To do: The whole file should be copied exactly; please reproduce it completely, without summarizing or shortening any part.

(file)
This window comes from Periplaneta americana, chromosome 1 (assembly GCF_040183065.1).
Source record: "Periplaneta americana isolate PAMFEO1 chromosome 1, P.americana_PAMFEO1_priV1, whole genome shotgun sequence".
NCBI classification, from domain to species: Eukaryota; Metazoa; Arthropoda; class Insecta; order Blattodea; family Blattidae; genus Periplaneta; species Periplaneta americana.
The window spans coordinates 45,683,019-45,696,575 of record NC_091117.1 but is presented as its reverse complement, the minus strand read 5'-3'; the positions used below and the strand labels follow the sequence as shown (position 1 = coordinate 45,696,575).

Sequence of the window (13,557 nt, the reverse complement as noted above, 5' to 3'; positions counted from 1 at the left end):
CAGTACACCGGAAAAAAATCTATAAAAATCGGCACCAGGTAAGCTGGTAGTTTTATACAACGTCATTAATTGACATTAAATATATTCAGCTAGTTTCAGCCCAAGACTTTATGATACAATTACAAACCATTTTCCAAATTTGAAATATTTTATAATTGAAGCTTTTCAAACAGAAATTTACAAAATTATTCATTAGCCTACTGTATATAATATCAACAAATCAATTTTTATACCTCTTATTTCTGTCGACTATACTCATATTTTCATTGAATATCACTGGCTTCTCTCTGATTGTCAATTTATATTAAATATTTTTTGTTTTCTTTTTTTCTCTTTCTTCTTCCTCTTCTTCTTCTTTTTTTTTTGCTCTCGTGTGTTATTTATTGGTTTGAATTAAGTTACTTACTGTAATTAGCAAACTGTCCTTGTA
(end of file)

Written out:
This window comes from Periplaneta americana, chromosome 1 (assembly GCF_040183065.1).
Source record: "Periplaneta americana isolate PAMFEO1 chromosome 1, P.americana_PAMFEO1_priV1, whole genome shotgun sequence".
NCBI classification, from domain to species: Eukaryota; Metazoa; Arthropoda; class Insecta; order Blattodea; family Blattidae; genus Periplaneta; species Periplaneta americana.
The window spans coordinates 45,683,019-45,696,575 of record NC_091117.1 but is presented as its reverse complement, the minus strand read 5'-3'; the positions used below and the strand labels follow the sequence as shown (position 1 = coordinate 45,696,575).

Sequence of the window (13,557 nt, the reverse complement as noted above, 5' to 3'; positions counted from 1 at the left end):
CAGTACACCGGAAAAAAATCTATAAAAATCGGCACCAGGTAAGCTGGTAGTTTTATACAACGTCATTAATTGACATTAAATATATTCAGCTAGTTTCAGCCCAAGACTTTATGATACAATTACAAACCATTTTCCAAATTTGAAATATTTTATAATTGAAGCTTTTCAAACAGAAATTTACAAAATTATTCATTAGCCTACTGTATATAATATCAACAAATCAATTTTTATACCTCTTATTTCTGTCGACTATACTCATATTTTCATTGAATATCACTGGCTTCTCTCTGATTGTCAATTTATATTAAATATTTTTTGTTTTCTTTTTTTCTCTTTCTTCTTCCTCTTCTTCTTCTTTTTTTTTTGCTCTCGTGTGTTATTTATTGGTTTGAATTAAGTTACTTACTGTAATTAGCAAACTGTCCTTGTA